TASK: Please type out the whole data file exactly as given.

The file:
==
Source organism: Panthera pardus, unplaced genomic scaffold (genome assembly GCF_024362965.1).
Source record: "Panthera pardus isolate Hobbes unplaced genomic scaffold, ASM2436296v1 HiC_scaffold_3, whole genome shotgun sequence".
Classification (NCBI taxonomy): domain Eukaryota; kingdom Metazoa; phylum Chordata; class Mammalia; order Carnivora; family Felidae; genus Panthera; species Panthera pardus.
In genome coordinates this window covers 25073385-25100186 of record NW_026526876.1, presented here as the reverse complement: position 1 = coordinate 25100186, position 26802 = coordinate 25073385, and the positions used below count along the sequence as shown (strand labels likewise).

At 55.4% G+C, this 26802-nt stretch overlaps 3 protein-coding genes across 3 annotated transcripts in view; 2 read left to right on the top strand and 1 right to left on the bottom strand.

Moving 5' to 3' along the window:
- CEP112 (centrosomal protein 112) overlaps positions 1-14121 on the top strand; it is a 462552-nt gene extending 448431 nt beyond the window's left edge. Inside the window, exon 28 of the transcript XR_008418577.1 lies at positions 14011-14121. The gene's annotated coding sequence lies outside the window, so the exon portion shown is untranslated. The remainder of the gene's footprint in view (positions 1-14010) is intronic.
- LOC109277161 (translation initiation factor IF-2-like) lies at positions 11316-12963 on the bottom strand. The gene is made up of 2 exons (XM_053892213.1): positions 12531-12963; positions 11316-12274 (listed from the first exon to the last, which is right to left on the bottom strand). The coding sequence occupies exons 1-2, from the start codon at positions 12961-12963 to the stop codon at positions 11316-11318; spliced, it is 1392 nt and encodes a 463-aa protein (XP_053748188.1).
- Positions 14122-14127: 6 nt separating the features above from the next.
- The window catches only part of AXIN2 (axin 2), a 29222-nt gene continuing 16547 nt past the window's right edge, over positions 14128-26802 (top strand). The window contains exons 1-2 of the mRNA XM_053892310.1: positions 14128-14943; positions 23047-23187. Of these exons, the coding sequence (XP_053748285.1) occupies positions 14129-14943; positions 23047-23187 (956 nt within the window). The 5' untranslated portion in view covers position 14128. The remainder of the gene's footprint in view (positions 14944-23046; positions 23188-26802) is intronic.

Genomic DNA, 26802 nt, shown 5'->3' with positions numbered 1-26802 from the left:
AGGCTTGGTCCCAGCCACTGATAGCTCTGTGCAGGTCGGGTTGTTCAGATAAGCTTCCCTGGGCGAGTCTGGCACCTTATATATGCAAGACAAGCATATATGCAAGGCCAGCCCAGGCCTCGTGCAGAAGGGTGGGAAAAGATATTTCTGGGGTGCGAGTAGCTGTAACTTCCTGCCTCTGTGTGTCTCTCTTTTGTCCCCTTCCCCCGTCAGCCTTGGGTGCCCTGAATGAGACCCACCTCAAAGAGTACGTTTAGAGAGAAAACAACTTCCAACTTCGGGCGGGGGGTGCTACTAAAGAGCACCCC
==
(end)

Source organism: Panthera pardus, unplaced genomic scaffold (genome assembly GCF_024362965.1).
Source record: "Panthera pardus isolate Hobbes unplaced genomic scaffold, ASM2436296v1 HiC_scaffold_3, whole genome shotgun sequence".
Classification (NCBI taxonomy): domain Eukaryota; kingdom Metazoa; phylum Chordata; class Mammalia; order Carnivora; family Felidae; genus Panthera; species Panthera pardus.
In genome coordinates this window covers 25073385-25100186 of record NW_026526876.1, presented here as the reverse complement: position 1 = coordinate 25100186, position 26802 = coordinate 25073385, and the positions used below count along the sequence as shown (strand labels likewise).

At 55.4% G+C, this 26802-nt stretch overlaps 3 protein-coding genes across 3 annotated transcripts in view; 2 read left to right on the top strand and 1 right to left on the bottom strand.

Moving 5' to 3' along the window:
- CEP112 (centrosomal protein 112) overlaps positions 1-14121 on the top strand; it is a 462552-nt gene extending 448431 nt beyond the window's left edge. Inside the window, exon 28 of the transcript XR_008418577.1 lies at positions 14011-14121. The gene's annotated coding sequence lies outside the window, so the exon portion shown is untranslated. The remainder of the gene's footprint in view (positions 1-14010) is intronic.
- LOC109277161 (translation initiation factor IF-2-like) lies at positions 11316-12963 on the bottom strand. The gene is made up of 2 exons (XM_053892213.1): positions 12531-12963; positions 11316-12274 (listed from the first exon to the last, which is right to left on the bottom strand). The coding sequence occupies exons 1-2, from the start codon at positions 12961-12963 to the stop codon at positions 11316-11318; spliced, it is 1392 nt and encodes a 463-aa protein (XP_053748188.1).
- Positions 14122-14127: 6 nt separating the features above from the next.
- The window catches only part of AXIN2 (axin 2), a 29222-nt gene continuing 16547 nt past the window's right edge, over positions 14128-26802 (top strand). The window contains exons 1-2 of the mRNA XM_053892310.1: positions 14128-14943; positions 23047-23187. Of these exons, the coding sequence (XP_053748285.1) occupies positions 14129-14943; positions 23047-23187 (956 nt within the window). The 5' untranslated portion in view covers position 14128. The remainder of the gene's footprint in view (positions 14944-23046; positions 23188-26802) is intronic.

Genomic DNA, 26802 nt, shown 5'->3' with positions numbered 1-26802 from the left:
AGGCTTGGTCCCAGCCACTGATAGCTCTGTGCAGGTCGGGTTGTTCAGATAAGCTTCCCTGGGCGAGTCTGGCACCTTATATATGCAAGACAAGCATATATGCAAGGCCAGCCCAGGCCTCGTGCAGAAGGGTGGGAAAAGATATTTCTGGGGTGCGAGTAGCTGTAACTTCCTGCCTCTGTGTGTCTCTCTTTTGTCCCCTTCCCCCGTCAGCCTTGGGTGCCCTGAATGAGACCCACCTCAAAGAGTACGTTTAGAGAGAAAACAACTTCCAACTTCGGGCGGGGGGTGCTACTAAAGAGCACCCC